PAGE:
Essentiality is a criterion for what to include in a definition of a concept. For specifying a set, there are other criteria: The predicate should be applicable to the base class (you can use the predicate "red" with apples, but you cannot use it with air molecules, since air molecules do not have a color) and decidable for every instance of the base class.

The latter point is important. It makes the infamous "all sets that do not include themselves" invalid as a set specification, because the predicate is undecidable for the set being defined due to circularity.

By "decidable," I meant "meaningful." (Or "falsifiable" if you like; the point is that it must affirm or deny a fact of reality rather than purely depend on its own truth or falsehood.)

So even if you found a valid reason for forming a concept of self-referring concepts--and call it, say "selfcept"--the definition

A selfcept is concept that has itself among its referents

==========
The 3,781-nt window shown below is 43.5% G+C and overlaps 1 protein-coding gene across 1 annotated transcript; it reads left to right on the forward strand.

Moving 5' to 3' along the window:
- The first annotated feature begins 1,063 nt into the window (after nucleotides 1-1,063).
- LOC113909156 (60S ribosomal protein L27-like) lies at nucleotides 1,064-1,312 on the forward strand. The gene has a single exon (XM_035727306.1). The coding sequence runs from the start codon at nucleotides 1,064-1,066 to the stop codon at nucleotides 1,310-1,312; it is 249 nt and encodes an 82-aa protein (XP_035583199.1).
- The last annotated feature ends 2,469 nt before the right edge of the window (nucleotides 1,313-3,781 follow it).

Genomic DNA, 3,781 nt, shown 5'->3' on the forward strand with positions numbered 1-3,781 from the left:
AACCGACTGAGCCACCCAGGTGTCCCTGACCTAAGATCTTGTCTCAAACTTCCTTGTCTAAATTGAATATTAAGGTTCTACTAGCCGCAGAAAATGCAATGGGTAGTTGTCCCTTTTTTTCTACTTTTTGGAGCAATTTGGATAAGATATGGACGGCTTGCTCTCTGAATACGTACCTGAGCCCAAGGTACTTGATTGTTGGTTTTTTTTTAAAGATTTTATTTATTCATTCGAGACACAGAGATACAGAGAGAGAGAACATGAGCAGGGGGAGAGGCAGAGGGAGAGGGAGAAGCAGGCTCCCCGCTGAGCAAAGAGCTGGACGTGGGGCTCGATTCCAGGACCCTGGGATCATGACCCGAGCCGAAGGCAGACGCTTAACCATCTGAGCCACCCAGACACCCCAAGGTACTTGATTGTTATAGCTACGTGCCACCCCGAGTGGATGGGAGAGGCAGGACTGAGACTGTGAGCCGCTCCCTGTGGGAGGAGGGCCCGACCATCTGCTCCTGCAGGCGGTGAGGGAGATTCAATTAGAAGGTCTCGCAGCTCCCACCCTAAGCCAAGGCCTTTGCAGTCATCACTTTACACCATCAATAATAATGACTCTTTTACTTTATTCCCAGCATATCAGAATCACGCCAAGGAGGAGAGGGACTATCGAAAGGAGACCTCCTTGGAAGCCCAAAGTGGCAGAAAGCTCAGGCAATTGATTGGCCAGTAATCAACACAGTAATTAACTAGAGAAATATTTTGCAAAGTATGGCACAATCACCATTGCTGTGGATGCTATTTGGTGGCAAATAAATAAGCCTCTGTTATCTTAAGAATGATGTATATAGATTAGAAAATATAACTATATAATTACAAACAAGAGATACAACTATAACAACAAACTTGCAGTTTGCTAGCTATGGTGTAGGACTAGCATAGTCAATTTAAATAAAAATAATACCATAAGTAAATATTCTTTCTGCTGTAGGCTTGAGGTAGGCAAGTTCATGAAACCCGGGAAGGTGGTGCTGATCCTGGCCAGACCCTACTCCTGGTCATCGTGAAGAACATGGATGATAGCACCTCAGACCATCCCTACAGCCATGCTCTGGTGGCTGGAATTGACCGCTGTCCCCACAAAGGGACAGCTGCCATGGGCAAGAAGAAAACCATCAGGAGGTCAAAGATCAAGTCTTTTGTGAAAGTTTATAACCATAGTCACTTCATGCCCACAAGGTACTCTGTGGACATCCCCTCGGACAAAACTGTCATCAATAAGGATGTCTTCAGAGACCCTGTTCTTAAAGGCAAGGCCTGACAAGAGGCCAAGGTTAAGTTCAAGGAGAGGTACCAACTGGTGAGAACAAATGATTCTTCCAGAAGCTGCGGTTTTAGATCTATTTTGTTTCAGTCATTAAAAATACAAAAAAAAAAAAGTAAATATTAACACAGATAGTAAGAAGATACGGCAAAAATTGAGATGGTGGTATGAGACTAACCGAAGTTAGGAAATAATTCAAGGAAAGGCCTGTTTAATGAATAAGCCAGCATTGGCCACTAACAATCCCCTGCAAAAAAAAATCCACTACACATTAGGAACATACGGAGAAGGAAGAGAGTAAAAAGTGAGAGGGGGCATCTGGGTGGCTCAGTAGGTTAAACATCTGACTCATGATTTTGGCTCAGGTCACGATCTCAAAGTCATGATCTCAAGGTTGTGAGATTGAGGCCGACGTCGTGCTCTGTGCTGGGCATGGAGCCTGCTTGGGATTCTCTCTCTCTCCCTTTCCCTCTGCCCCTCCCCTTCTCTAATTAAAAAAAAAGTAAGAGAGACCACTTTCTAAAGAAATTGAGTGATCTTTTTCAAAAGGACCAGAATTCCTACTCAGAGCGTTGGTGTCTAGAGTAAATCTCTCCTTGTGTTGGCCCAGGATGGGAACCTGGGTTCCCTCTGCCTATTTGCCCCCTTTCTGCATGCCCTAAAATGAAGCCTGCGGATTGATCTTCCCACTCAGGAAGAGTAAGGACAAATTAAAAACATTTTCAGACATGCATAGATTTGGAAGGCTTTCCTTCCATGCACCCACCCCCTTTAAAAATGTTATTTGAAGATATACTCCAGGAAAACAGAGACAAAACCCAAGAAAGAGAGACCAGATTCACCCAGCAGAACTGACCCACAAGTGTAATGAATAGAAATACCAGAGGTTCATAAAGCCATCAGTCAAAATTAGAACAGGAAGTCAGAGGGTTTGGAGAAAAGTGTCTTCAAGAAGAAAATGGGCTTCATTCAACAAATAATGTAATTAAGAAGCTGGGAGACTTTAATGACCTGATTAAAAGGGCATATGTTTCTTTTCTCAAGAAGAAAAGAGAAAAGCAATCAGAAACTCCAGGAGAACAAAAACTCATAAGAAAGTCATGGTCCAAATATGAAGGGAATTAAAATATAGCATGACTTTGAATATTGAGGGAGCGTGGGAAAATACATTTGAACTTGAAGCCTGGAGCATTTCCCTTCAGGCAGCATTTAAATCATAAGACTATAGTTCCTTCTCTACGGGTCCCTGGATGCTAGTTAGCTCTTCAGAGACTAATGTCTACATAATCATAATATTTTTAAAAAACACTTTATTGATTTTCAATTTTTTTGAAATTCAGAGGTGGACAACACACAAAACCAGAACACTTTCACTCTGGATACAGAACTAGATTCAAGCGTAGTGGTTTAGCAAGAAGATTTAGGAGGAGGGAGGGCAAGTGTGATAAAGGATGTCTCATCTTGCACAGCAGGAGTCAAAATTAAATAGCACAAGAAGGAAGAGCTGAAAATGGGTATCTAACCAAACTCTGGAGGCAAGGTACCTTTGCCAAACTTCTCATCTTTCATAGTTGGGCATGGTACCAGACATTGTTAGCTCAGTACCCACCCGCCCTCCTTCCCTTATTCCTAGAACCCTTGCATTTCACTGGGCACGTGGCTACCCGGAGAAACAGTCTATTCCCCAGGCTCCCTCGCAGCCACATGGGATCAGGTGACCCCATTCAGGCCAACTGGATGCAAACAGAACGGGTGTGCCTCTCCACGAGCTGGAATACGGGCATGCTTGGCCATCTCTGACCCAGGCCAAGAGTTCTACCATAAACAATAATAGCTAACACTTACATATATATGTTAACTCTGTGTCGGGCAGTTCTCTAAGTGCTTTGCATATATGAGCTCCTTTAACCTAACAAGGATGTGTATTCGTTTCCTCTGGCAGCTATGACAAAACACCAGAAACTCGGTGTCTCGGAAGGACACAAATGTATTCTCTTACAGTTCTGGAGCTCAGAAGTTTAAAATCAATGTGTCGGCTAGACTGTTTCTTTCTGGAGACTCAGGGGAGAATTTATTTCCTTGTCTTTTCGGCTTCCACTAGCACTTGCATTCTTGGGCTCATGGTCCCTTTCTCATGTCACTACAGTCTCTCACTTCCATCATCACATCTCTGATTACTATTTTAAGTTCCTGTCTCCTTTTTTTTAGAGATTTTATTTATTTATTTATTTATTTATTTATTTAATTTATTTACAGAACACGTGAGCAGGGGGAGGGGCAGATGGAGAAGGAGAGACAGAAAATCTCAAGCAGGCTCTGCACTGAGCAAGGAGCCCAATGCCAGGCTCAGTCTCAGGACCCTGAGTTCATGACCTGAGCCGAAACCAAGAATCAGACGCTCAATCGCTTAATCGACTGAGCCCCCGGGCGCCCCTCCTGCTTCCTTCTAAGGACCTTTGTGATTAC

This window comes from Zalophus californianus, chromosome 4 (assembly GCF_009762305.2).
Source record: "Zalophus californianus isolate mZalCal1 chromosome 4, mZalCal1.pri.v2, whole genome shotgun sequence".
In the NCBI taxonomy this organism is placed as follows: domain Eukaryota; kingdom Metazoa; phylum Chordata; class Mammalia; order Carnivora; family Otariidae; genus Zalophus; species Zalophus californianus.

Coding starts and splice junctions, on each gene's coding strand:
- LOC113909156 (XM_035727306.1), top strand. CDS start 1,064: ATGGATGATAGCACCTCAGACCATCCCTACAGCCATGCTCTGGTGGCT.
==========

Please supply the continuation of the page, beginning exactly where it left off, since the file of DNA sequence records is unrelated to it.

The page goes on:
would be inadequate, because it wouldn't tell you whether or not "selfcept" was a selfcept. To make the definition adequate, you would have to include a clause that explicitly specifies whether or not "selfcept" is a selfcept, like:

A selfcept is a concept that has itself among its referents, or is the concept "selfcept."

Problem solved.

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To make the definition adequate, you would have to include a clause that explicitly specifies whether or not "selfcept" is a selfcept, like:

A selfcept is a concept that has itself among its referents, or is the concept "selfcept."

Problem solved.

What in the world? That's a blatantly circular definition. By being circular it NECESSARILY cannot have the "decidability" or "meaningfulness" you insist for concepts. And since you've ended with a circular definition, I won't even bother (at least for now) rebutting the arguments that led up to you making that definition.

(I'll try to catch up to the other posts later. dondigitalia: I didn't mean to put words in your mouth with 'value'. I was just responding to your 'offer to cognition'. By that I took you to mean offering something of cognitive value. But if that is a mistaken understanding of what you mean by 'offer to cognition', then all of my points can rephrased without the word 'value' while it would help also if you said what you mean by 'offer to cognition'. Thanks. I appreciate your amiability and reasonableness in these conversations.)